An English In Kentucky


















 Friday January 8th 2016Tim Candler9


     Afon-Bedd, the Tri County Lunatic Asylum formerly known as Pen-y-Fal, has finally accepted our hero as a likely candidate. It wasn't easy. And it might have had something to do with the name change as much as anything else. Pen-y-Fal means Sugarloaf, and there are hills with the name Sugarloaf in Wales, in Ireland, a most impressive Sugarloaf in Rio de Janeiro. Indeed I'm told that around the world there are over 400 Sugarloaf hills or mountains and there's a Sugarloaf Mountain right here in Kentucky. It's a couple of hundred miles north and east of where I live and it's near a town called Morehead which is one of 425 towns recognized by the Commonwealth of Kentucky as a Home Rule class of City. Home Rule means that a city can kind of do what it wants as long as it doesn't break state laws.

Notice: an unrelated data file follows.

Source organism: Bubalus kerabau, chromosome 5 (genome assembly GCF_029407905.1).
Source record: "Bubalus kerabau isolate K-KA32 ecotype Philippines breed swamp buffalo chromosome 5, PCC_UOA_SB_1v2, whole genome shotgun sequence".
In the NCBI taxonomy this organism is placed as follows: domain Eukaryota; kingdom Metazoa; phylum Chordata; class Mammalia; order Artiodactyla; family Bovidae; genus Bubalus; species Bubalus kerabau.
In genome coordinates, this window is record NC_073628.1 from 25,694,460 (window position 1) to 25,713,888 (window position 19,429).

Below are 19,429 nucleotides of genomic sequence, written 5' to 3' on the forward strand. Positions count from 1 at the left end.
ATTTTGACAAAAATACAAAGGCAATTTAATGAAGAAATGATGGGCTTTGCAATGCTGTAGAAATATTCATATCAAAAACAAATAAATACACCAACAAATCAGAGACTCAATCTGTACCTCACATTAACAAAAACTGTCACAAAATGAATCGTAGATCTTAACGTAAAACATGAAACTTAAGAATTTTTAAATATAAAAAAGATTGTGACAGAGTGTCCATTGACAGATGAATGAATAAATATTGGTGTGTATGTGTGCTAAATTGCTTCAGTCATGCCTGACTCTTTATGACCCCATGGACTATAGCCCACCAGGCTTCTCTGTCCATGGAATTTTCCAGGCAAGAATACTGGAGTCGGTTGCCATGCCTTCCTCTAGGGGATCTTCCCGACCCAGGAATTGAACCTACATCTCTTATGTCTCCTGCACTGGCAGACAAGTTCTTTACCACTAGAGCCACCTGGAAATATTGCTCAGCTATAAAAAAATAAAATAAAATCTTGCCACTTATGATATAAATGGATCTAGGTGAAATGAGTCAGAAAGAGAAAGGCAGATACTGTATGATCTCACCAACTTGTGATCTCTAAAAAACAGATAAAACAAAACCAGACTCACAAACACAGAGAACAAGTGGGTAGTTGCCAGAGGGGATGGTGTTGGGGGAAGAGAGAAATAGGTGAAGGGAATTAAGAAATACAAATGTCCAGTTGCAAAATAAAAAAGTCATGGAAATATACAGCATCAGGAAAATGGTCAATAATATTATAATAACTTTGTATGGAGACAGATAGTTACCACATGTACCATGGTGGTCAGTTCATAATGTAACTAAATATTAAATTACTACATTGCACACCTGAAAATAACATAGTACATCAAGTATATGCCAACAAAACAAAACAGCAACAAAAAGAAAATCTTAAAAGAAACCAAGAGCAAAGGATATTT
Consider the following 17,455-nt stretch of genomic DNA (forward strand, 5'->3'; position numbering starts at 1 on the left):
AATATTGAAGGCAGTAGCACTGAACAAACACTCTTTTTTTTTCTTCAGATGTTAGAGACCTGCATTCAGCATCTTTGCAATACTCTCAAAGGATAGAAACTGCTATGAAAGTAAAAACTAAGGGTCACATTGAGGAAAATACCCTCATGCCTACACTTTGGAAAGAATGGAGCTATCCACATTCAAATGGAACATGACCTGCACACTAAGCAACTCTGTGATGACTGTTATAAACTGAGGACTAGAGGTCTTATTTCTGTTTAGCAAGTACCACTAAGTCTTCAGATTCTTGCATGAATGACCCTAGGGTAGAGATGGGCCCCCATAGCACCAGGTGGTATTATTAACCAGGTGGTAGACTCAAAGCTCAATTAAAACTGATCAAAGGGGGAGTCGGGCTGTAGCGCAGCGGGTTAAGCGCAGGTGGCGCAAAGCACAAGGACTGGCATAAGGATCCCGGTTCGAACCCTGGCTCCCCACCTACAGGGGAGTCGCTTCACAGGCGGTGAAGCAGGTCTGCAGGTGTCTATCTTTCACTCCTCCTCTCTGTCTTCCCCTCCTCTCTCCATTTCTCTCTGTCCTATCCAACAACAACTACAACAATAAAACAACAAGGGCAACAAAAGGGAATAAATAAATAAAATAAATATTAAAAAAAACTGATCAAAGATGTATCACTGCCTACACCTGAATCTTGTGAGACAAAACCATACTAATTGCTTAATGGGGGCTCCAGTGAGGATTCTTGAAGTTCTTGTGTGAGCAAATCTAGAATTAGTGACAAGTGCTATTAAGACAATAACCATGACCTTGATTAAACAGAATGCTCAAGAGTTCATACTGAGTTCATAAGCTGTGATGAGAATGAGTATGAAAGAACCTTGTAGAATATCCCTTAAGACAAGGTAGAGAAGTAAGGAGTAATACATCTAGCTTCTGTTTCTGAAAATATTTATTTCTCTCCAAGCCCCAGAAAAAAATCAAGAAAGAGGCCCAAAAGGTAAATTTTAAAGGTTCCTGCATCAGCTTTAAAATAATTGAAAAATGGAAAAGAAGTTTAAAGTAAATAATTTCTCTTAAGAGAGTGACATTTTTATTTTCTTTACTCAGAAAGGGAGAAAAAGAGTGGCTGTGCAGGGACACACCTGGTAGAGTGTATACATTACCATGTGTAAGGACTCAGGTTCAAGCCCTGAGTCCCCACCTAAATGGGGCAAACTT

The other area of dispute between your writer of pulp and our hero had to do with the extent to which our hero was deserving of a place in Afon-Bedd. Matters had achieved so great an impasse that our hero had actually walked out of Afon-Bedd, and he'd advised his narrator that he had no intention of ever going back. The compromise was achieved through a series of interruptions to the professional examination of our hero's mental health which resulted in number of delays in the more formal decision making process. At the same time "I will not be marked by Cane!" remains our hero's fundamentalist position. And as I understand it "by Cane" our sensitive hero means "the stigma of insanity." Meanwhile your writer of pulp is very much looking forward to our hero's return to Afon-Bedd and he does have some confidence that this time he'll remain for at least long enough to reenact the Vestry of Monnow.



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